Protest against Akademik Alexander Karpinsky
Russia’s polar research vessel, the Akademik Alexander Karpinsky, will dock in the port of Cape Town, on 26 January 2023*
The ship employs seismic technology similar to that which oil giant Shell wanted to use to search for oil and gas off the Wild Coast, which ignited protests across South Africa.
Extinction Rebellion, Greenpeace Cape Town volunteers and concerned citizens gathered on 26 January 2023 at the Waterfront to protest the Russian ship’s arrival – and the fact that the port of Cape Town has served as its launch pad for more than two decades.
In the process, the ship and others like it in all likelihood have harmed Antarctica’s vulnerable marine ecosystems and inflicted sonic distress on marine species, including critically endangered blue whales and emperor penguins.
This constitutes a breach of the 55-nation Antarctic Treaty System (ATS), to which both Russia and South Africa are signatories, under which resource exploration and extraction in the Antarctic region has been banned since 1998.
Marine mammals such as whales and dolphins rely on sound to navigate, communicate, feed and breed, so they are acutely sensitive to acoustic disturbance. There is substantial scientific evidence that seismic blasting can disturb essential behaviours and result in hearing loss, organ rupture and mass stranding. It also kills whales’ primary food source krill, as well as plankton that forms the basis of the food chain on which all marine life depends.
But beyond seismic blasting’s immediate harm to marine life lies a more sinister threat. The Kremlin has built up detailed hydrocarbon inventories that indicate the region could hold up to 500 billion barrels of oil and gas – equal to 15 years of global oil consumption.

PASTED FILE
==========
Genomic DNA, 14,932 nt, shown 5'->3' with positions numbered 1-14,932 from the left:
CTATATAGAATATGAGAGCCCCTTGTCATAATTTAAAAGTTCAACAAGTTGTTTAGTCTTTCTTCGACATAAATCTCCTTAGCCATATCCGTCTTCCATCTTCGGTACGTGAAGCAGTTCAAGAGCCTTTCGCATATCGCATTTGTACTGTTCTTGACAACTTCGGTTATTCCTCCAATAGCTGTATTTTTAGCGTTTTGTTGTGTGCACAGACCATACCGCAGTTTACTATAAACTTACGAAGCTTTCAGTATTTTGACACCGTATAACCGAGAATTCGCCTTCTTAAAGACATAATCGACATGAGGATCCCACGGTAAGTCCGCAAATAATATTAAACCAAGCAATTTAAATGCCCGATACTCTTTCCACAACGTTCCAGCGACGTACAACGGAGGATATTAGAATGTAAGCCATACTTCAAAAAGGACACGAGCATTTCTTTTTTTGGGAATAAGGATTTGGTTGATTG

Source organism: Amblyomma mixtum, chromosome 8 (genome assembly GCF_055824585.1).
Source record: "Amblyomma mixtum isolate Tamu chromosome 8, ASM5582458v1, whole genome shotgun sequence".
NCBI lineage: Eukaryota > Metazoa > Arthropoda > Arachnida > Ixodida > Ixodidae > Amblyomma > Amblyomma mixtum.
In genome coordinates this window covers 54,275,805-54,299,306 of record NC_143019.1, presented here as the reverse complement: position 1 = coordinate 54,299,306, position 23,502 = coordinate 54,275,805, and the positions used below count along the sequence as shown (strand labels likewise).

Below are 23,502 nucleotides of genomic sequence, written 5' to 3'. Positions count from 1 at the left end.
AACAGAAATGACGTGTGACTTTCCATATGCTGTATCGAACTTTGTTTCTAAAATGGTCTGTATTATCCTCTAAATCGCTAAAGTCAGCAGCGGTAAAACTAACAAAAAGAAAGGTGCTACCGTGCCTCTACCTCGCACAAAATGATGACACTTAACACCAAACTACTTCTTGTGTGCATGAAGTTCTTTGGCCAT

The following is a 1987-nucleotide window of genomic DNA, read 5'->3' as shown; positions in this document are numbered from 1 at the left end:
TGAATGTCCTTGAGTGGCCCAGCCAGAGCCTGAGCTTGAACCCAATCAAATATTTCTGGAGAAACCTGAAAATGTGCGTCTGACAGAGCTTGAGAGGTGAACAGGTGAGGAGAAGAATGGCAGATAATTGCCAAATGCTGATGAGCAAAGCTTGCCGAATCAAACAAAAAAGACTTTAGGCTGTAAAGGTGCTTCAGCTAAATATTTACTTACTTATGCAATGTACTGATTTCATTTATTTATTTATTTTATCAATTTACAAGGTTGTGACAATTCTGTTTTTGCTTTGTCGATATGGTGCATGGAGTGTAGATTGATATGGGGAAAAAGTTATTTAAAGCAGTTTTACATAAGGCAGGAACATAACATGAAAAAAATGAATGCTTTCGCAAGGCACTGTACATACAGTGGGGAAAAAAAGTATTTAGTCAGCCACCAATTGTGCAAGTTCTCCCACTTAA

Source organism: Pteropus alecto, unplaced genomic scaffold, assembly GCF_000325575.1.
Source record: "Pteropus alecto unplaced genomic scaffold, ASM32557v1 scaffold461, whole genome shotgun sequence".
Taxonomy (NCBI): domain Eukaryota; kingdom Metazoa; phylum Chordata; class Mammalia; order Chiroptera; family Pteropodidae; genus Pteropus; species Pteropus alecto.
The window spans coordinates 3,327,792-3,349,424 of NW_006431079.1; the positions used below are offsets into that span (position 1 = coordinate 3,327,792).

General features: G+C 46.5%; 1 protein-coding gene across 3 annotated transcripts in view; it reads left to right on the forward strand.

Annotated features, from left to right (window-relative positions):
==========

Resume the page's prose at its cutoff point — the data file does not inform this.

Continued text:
It seems that Russia hopes to start extracting some of these oil or gas resources at some point in the medium- or long-term future. If that happens, Antarctica – and the whole world – will suffer even more devastating impacts.
The Antarctic region is already under severe climate change distress and melting at an average rate of 150 billion tonnes per year. West Antarctica’s Thwaites Glacier is in a phase of fast retreat and a total loss of the glacier and surrounding ice could raise global sea levels from three to ten feet, with disastrous consequences for Africa, the continent most vulnerable to climate change.
The International Energy Agency (IEA) has concluded that, if we are to remain below the 2°C limit and prevent catastrophic climate change, fossil fuel exploration must end.
Climate change is the defining crisis of our time and no corner of the globe is immune to its devastating consequences. The UN’s secretary-general António Guterres has described continued fossil fuels exploitation as “moral and economic madness.”
As one of 29 countries – and the only African country – with decision-making powers under Antarctic Treaty System (ATS), South Africa must ensure that sanity prevails – for the sake of Africa.
- We urge the South African government to fulfil its moral duty towards its own citizens, as well as Africa and its future generations, by refusing port entry to the Akademik Alexander Karpinsky and all other vessels engaged in harmful exploration activities in the Antarctic region.
- We demand that the Akademik Alexander Karpinsky and similar vessels prove they are engaged in bona fide scientific research as defined by Antarctic treaties, and that they have neither the intention nor the technologies to prospect for fossil fuel reserves in the Antarctic region, before being allowed to transit via South Africa.
We support the proposal that individual states and the decision-making Antarctic Treaty Consultative Parties explicitly unilaterally commit now to never commence hydrocarbon extraction in Antarctica.
Read the full press release here